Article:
DSL data line wiring

Reply

  #1  
Old 08-12-05, 07:46 AM
weirleader
Visiting Guest
Posts: n/a
DSL data line wiring

I hope I'm not duplicating a thread already out there - looked, but there's just so much! (if so, I apologize)

When I first had DSL set up in my home the data cable they provided from the wall to my DSL Modem was too short (to place it where I'd LIKE to have it), so it's been haphazardly dangling over nails and doorways in order to get it closer to where I'd like it and my router to be. This situation works fine, but looks bad.

My main desire is to simply create a new data cable (a longer one) out of Cat5 cable. Is this a bad idea? I realize there'd be some wasted wire, but I already have a heap of the cable handy and imagine I'd just need to buy a pair of RJ-11 plugs to terminate the cable. I've been scouring the web to find some sort of wiring diagram, but can't.

I could simply copy the wiring configuration from my current cable, but after reading many of these posts I'm thinking there may be an optimal way to accomplish this (minimal interference)

Secondarily, my ultimate goal is to establish a "network closet" where I hide all the wiring/modem/router stuff. Could I just tap into the 2-conductor portion that is bringing the signal into my house and connect that straight to the modem? (eliminating the need for a wall jack - since it'll be hidden in a closet) I'm confused as to how the two wires that enter the box become four wires at the jack - I assume one is a ground, but the other?

Hope I'm not too confusing about all of this. Thanks for any input you can give me!
 
Sponsored Links
  #2  
Old 08-12-05, 09:05 AM
Member
Join Date: Mar 2004
Location: NY
Posts: 108
Received 0 Votes on 0 Posts
Originally Posted by weirleader

My main desire is to simply create a new data cable (a longer one) out of Cat5 cable. Is this a bad idea? I realize there'd be some wasted wire, but I already have a heap of the cable handy and imagine I'd just need to buy a pair of RJ-11 plugs to terminate the cable. I've been scouring the web to find some sort of wiring diagram, but can't.

I could simply copy the wiring configuration from my current cable, but after reading many of these posts I'm thinking there may be an optimal way to accomplish this (minimal interference)

This "data" cable that goes from the phone jack to your DSL modem is simply a phone cable, there really is nothing special about it. Any phone cable that has rj-11 jacks on both ends will work.
 
  #3  
Old 08-12-05, 09:08 AM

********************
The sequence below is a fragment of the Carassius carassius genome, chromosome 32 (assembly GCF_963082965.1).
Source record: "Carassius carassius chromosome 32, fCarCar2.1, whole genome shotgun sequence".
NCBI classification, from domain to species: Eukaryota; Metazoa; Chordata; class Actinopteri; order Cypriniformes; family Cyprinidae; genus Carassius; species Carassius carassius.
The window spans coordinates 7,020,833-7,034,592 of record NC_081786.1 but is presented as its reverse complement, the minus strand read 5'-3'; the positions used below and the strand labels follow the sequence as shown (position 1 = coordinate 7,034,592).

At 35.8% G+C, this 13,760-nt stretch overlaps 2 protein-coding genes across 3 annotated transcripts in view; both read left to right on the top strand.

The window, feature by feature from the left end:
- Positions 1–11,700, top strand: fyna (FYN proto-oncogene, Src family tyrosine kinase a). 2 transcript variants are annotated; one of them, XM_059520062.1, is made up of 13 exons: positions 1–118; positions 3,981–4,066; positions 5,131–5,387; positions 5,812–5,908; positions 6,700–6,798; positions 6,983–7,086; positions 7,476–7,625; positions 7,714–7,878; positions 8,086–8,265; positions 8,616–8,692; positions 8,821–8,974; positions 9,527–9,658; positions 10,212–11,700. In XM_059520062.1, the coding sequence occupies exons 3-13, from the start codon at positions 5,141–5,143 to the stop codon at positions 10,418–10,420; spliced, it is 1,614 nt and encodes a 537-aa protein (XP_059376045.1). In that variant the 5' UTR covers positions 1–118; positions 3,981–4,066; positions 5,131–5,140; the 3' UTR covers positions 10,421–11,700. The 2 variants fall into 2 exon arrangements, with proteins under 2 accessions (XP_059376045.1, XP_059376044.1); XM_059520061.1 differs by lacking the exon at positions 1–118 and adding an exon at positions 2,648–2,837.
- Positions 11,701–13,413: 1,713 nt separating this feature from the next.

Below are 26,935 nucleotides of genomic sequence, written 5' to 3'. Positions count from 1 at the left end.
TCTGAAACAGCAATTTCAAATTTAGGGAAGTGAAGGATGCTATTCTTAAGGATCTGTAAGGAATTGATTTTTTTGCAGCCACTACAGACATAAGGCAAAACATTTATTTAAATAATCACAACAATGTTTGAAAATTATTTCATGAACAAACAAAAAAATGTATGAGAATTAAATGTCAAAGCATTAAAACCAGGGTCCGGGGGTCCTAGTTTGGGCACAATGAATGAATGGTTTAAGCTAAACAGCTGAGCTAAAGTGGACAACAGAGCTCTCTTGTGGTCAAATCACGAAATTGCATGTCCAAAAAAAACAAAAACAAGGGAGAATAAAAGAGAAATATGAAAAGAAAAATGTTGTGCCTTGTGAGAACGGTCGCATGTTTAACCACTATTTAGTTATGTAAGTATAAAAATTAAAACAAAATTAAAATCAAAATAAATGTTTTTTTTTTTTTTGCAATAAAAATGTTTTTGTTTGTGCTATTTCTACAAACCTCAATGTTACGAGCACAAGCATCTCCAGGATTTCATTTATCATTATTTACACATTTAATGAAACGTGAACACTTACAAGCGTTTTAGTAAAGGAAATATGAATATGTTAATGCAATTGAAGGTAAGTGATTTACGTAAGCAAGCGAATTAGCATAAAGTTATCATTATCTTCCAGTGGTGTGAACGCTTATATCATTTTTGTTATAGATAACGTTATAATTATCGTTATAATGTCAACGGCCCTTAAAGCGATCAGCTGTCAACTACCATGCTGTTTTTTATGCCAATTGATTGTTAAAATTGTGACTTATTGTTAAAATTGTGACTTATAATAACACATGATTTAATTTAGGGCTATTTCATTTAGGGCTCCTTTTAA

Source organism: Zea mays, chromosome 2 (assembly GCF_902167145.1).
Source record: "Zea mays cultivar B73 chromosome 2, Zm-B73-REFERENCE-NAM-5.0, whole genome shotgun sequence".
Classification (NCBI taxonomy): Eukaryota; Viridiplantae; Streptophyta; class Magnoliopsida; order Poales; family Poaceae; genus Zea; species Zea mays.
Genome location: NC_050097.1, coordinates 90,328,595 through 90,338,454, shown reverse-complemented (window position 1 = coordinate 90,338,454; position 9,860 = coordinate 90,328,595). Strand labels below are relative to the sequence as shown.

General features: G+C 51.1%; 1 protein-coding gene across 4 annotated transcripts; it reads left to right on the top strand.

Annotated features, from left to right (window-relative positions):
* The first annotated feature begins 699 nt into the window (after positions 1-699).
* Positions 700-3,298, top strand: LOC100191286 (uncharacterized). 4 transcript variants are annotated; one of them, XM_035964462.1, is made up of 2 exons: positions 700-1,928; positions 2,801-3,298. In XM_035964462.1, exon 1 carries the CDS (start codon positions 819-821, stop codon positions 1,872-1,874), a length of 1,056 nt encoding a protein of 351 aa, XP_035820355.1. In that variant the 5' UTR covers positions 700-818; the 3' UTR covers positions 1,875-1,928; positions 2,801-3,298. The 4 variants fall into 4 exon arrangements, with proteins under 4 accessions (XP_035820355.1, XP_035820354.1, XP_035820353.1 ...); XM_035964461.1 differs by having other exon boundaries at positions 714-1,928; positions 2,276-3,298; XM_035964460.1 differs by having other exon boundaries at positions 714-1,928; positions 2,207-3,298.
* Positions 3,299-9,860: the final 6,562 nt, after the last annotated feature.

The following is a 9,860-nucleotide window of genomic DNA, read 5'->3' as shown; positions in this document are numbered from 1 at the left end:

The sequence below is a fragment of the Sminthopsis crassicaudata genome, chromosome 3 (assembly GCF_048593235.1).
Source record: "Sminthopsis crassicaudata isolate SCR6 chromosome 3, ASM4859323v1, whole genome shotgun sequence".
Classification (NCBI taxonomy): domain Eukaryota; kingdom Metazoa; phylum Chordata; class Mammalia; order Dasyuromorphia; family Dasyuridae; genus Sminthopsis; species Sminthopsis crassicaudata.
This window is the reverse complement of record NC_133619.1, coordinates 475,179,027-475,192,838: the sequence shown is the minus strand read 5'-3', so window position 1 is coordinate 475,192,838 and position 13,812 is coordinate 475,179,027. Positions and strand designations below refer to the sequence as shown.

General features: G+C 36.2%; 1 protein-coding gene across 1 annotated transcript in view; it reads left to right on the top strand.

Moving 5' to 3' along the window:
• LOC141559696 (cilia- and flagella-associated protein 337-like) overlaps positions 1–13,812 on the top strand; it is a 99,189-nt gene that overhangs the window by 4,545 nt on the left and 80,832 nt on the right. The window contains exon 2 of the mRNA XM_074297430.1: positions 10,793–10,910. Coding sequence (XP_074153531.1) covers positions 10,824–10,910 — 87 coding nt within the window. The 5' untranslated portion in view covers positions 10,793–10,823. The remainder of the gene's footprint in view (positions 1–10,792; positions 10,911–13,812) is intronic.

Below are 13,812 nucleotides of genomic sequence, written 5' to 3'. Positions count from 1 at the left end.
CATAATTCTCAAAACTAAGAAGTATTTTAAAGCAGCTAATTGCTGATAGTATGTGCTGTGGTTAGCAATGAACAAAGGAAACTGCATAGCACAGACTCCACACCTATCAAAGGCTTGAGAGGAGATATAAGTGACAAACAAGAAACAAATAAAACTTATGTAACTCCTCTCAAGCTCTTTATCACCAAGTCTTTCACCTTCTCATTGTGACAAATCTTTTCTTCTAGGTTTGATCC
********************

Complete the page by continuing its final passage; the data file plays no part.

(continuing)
Member
Join Date: Mar 2004
Location: NY
Posts: 108
Received 0 Votes on 0 Posts
Originally Posted by weirleader
I'm confused as to how the two wires that enter the box become four wires at the jack - I assume one is a ground, but the other?

Hope I'm not too confusing about all of this. Thanks for any input you can give me!

The four wires you see are for 2 separate lines (each phone line uses 1 pair) Since you only have 1 pair coming into the house, the other pair is not used for anything.

I've found this site helpful in explaining phone wiring:

http://homephonewiring.com/
 
  #4  
Old 08-12-05, 09:38 AM
weirleader
Visiting Guest
Posts: n/a
tried that

Originally Posted by seezar
This "data" cable that goes from the phone jack to your DSL modem is simply a phone cable, there really is nothing special about it. Any phone cable that has rj-11 jacks on both ends will work.
I thought exactly the same thing when I first got the DSL router and I used a 50' extension to get it closer to my computer - but no dice. I called SBC and they told me I *HAD* to use their data cable and, sure enough, that solved the problem.

That is sort of the essence of my problem - I want an extension, but when I tried a regular extension it didn't work.
 
  #5  
Old 08-12-05, 09:40 AM
Member
Join Date: Sep 2003
Location: Central New York State
Posts: 13,973
Received 0 Votes on 0 Posts
Four wire cable was run for telephones in residences to accommodate either two normal telephone lines or one telephone system line (some business telephone systems require four wires). The extra two wires in your setup are not needed.

Don't attempt to make your own cable to go from the wall jack to the DSL modem, but rather buy a pre-made cable. They are available in just about any length you could need.

If you want to make new lines to run in your walls, then go ahead and use cat 3 or cat 5 wire, but run it ti a jack, do not run it to a plug.
 
  #6  
Old 08-12-05, 09:46 AM
weirleader
Visiting Guest
Posts: n/a
thanks

well, perhaps I'm losing my mind - just to triple check, I used the regular extension again to connect to my DSL Modem... and wouldn't you know it worked?

I swear I tried that way back when I first got connected and it didn't work.

But thanks for the input all!
 
  #7  
Old 08-17-05, 06:42 PM
scoob8000's Avatar
Member
Join Date: Apr 2005
Location: USA
Posts: 183
Received 0 Votes on 0 Posts
Some 2 pair Cat3 is all you need. I would stay away from the "flat" style cords for anything over 6 foot or so.

CAT 3 and 5 wires are as you probably know twisted together to cancel out unwanted interference.

Since DSL is basically a radio signal broadcasted over copper, it is very prone to interference.

Most DSL ADSL, SDSL, etc only operate on two wires. Looking at the clear plastic plug, the two center conductors.
 
  #8  
Old 08-18-05, 04:22 AM
weirleader
Visiting Guest
Posts: n/a
A-Ha!

That explains it - I'm pretty sure I used a flat extension (and a LONG one) when I tried originally.
 
Reply

Posting Rules
You may not post new threads
You may not post replies
You may not post attachments
You may not edit your posts

BB code is On
Smilies are On
[IMG] code is On
HTML code is Off
Trackbacks are Off
Pingbacks are Off
Refbacks are Off


Thread Tools
Search this Thread
Display Modes
 
Ask a Question
Question Title:
Description: